Ecotality says it filed for bankruptcy protection

NEW YORK (AP) — Ecotality, which makes charging systems for electric vehicles, has filed for Chapter 11 bankruptcy protection.

Ecotality Inc. said it made the filing Monday in Arizona. The company had said in August that it might be forced into a sale or bankruptcy filing after disappointing sales and a suspension of payments from the federal government. It has also paid $855,000 in back wages and damages to resolve an investigation by the U.S. Department of Labor into allegations that the company broke labor laws.

The San Francisco company makes charging and power-storage systems for electric vehicles under the Blink and Minit Charger brands, including charging stations for the Nissan Leaf. It also does testing for government agencies, auto makers and utilities.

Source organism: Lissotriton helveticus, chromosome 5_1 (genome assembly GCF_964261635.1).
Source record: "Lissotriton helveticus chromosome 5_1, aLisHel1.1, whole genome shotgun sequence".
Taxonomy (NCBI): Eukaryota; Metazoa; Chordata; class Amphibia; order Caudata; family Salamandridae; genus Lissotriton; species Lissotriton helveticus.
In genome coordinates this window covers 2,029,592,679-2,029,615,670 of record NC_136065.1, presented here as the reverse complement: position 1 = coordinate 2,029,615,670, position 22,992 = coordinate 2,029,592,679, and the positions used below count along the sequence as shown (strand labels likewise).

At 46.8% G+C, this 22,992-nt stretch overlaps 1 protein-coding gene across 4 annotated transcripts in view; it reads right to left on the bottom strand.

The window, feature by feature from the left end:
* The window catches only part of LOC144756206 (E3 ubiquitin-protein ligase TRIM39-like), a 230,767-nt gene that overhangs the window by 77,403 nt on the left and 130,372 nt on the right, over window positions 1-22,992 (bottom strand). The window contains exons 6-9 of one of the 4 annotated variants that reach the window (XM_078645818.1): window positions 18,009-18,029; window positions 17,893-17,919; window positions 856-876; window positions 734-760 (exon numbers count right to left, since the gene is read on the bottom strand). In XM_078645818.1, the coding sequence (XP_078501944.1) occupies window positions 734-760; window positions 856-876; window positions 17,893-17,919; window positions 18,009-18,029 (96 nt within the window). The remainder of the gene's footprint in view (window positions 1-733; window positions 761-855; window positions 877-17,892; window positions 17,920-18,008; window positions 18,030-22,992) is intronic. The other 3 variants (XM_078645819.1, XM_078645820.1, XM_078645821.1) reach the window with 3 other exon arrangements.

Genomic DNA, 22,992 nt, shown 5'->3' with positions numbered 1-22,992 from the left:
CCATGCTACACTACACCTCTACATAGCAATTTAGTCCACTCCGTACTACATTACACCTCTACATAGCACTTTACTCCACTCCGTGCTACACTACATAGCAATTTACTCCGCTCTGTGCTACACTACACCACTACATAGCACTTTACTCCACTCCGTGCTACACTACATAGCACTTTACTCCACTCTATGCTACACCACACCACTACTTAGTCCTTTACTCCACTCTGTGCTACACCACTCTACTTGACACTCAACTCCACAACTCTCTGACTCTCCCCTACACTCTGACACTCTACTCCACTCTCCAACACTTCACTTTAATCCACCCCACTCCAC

Ecotality has received more than $100 million in funding from the Department of Energy since 2009. The company has also received funding from the state of California and from Australia.

Ecotality's revenue nearly doubled to $54.7 million in 2012. The company took an annual loss of $9.6 million, narrower than its $22.5 million loss in 2011.

Shares of Ecotality fell 7 cents to 16 cents in afternoon trading. The stock closed at $1.46 on Aug. 9, the last business day before Ecotality said it might have to file for bankruptcy protection.